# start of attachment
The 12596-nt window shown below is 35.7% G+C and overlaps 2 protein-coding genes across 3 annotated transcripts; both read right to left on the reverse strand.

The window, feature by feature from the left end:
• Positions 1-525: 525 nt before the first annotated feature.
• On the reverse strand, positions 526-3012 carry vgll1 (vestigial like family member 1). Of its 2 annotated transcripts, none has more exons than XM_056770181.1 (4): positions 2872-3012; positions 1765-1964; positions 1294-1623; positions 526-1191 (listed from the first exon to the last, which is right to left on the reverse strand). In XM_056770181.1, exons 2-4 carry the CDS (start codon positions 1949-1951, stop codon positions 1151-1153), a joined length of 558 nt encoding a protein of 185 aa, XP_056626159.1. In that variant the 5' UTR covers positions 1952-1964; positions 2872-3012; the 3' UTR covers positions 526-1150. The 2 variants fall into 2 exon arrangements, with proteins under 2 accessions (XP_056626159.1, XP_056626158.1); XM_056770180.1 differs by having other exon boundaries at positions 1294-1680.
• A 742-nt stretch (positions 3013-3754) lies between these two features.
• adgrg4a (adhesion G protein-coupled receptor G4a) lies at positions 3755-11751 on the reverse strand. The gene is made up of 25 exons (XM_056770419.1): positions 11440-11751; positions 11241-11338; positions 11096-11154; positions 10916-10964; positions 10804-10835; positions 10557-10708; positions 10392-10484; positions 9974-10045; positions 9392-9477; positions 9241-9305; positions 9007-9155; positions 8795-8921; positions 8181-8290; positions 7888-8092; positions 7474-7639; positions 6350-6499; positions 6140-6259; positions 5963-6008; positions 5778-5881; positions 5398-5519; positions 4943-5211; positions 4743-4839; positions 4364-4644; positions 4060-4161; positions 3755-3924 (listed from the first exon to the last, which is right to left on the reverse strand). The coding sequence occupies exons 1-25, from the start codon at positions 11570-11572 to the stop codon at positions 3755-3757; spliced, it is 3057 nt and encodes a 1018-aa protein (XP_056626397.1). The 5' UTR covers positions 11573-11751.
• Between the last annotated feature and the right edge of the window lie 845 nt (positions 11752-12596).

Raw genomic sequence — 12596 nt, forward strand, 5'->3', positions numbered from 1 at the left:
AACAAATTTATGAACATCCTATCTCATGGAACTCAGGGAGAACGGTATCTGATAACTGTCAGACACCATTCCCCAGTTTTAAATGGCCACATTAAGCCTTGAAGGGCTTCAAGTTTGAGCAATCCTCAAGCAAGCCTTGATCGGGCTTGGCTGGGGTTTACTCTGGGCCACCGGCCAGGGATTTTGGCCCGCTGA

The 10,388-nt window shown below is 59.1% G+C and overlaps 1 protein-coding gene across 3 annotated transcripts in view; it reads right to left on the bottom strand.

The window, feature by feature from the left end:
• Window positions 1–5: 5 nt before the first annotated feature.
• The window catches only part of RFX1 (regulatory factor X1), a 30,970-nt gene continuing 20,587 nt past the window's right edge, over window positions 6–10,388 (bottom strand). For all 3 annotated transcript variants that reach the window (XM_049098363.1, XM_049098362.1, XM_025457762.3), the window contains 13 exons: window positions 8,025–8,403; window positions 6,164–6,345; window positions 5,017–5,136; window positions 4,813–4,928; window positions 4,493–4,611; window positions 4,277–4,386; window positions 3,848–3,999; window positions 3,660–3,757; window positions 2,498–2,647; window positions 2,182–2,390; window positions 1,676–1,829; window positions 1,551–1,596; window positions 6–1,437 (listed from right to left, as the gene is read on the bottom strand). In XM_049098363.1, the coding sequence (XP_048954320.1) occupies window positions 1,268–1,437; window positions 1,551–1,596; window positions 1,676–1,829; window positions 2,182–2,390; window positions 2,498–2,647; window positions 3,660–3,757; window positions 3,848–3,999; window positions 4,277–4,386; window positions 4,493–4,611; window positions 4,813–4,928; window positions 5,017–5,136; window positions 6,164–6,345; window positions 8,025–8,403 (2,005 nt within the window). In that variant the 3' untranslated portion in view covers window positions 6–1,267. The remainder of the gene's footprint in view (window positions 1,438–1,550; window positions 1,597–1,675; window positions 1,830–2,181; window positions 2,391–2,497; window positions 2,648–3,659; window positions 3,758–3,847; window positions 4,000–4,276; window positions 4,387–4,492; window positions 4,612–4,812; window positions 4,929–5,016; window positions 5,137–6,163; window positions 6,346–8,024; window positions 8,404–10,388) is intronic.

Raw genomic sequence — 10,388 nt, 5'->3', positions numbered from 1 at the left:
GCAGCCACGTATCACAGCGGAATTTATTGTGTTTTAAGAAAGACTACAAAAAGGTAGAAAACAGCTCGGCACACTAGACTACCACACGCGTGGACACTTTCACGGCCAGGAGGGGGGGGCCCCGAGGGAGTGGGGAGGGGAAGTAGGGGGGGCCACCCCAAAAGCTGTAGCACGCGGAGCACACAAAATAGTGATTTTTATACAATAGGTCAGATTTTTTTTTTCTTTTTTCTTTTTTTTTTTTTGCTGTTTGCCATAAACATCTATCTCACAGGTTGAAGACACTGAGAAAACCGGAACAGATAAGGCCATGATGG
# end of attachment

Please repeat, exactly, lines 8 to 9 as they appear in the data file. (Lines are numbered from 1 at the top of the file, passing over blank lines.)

Raw genomic sequence — 12596 nt, forward strand, 5'->3', positions numbered from 1 at the left:
AACAAATTTATGAACATCCTATCTCATGGAACTCAGGGAGAACGGTATCTGATAACTGTCAGACACCATTCCCCAGTTTTAAATGGCCACATTAAGCCTTGAAGGGCTTCAAGTTTGAGCAATCCTCAAGCAAGCCTTGATCGGGCTTGGCTGGGGTTTACTCTGGGCCACCGGCCAGGGATTTTGGCCCGCTGA